“The eighth fold is a tribute to the one who entered into the valley of the shadow of death, that we might see the light of day, and to honor our mother, for whom it flies on Mother’s Day.
“The ninth fold is a tribute to womanhood. It has been through their faith, love, loyalty and devotion that has molded the character of the men and women who have made this country great.
“The 10th fold is a tribute to father, who has also given his sons and daughters for the defense of our country since he or she was first born.
“The 11th fold represents the lower portion of the seal of King David and King Solomon and glorifies the God of Abraham, Isaac and Jacob.
“The 12th fold represents an emblem of eternity, and glorifies God the Father, the Son and Holy Ghost.
“The 13th and last fold, when the flag is completely folded, the stars are uppermost, reminding us of our national motto, “In God We Trust.”
Twice, once for my father Ralph Hill, and once for my brother Rocky, I was presented with these sacred mementos of their brave service in the face of the enemy. Daddy served in the Navy in World War II and Rocky in the Army in Vietnam.
Many people will use this weekend to fire up the family barbecue grill and gather with loved ones after a year or more of isolation and sheltering in place.
The availability of COVID-19 vaccinations is slowly making get-togethers safer even though masks and social distancing has not quite disappeared from the landscape.
Face masks have been prevalent in other countries for many years. Seeing those worn, especially in Asia, has made me thankful that in our country those requirements were deemed unnecessary. In my arrogance I never thought I’d see a time when the public in this country would be adding face masks in their daily wardrobe.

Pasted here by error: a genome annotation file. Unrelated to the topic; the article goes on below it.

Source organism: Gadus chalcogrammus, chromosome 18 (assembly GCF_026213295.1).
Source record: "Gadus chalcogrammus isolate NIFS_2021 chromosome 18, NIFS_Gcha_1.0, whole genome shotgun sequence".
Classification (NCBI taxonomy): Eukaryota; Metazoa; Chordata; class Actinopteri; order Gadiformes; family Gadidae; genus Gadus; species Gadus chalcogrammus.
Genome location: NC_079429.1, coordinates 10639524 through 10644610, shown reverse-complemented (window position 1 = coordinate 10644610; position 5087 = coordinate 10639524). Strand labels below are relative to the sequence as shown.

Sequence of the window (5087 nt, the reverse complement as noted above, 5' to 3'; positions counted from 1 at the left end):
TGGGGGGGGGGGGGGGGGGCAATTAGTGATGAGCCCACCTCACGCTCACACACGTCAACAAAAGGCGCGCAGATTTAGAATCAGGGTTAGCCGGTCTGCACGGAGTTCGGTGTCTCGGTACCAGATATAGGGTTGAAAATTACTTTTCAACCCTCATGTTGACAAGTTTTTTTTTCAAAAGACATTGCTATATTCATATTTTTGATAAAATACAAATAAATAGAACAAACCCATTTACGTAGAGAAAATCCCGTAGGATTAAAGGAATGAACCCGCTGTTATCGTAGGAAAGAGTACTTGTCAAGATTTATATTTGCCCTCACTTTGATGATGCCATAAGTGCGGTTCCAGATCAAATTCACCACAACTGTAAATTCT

I am optimistic that this phase in the fight against COVID-19 may soon be over. Thinking about it I wonder if going forward people might choose to wear masks during the cold and flu season.
This year’s flu shots are not yet ready for distribution. A visit to my doctor’s office this week revealed that while the office had flu shots, they were last season’s strain and I had that inoculation in the fall. But since I was there, I got a pneumonia shot just as a precaution.
Now is the time to fly the Old Glory as a reminder of the privilege that is, being an American. Using proper lighting the flag can be flown, 24-7, year-round. If not, the holidays to fly the flag included, Memorial Day on Monday, Flag Day on June 14, Independence Day, July 4 and 5, Labor Day, September 6, Columbus Day, October 11, Veterans Day, November 11 and Thanksgiving, November 25. Fly your flag between sunrise and sunset.
Have a safe and blessed weekend. Please don’t drink or get high and then try to drive.
Long days and pleasant nights have a blessed weekend.
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Readers may contact Tami Jo Nix by emailing firstname.lastname@example.org or following @TamiJoNix on Twitter.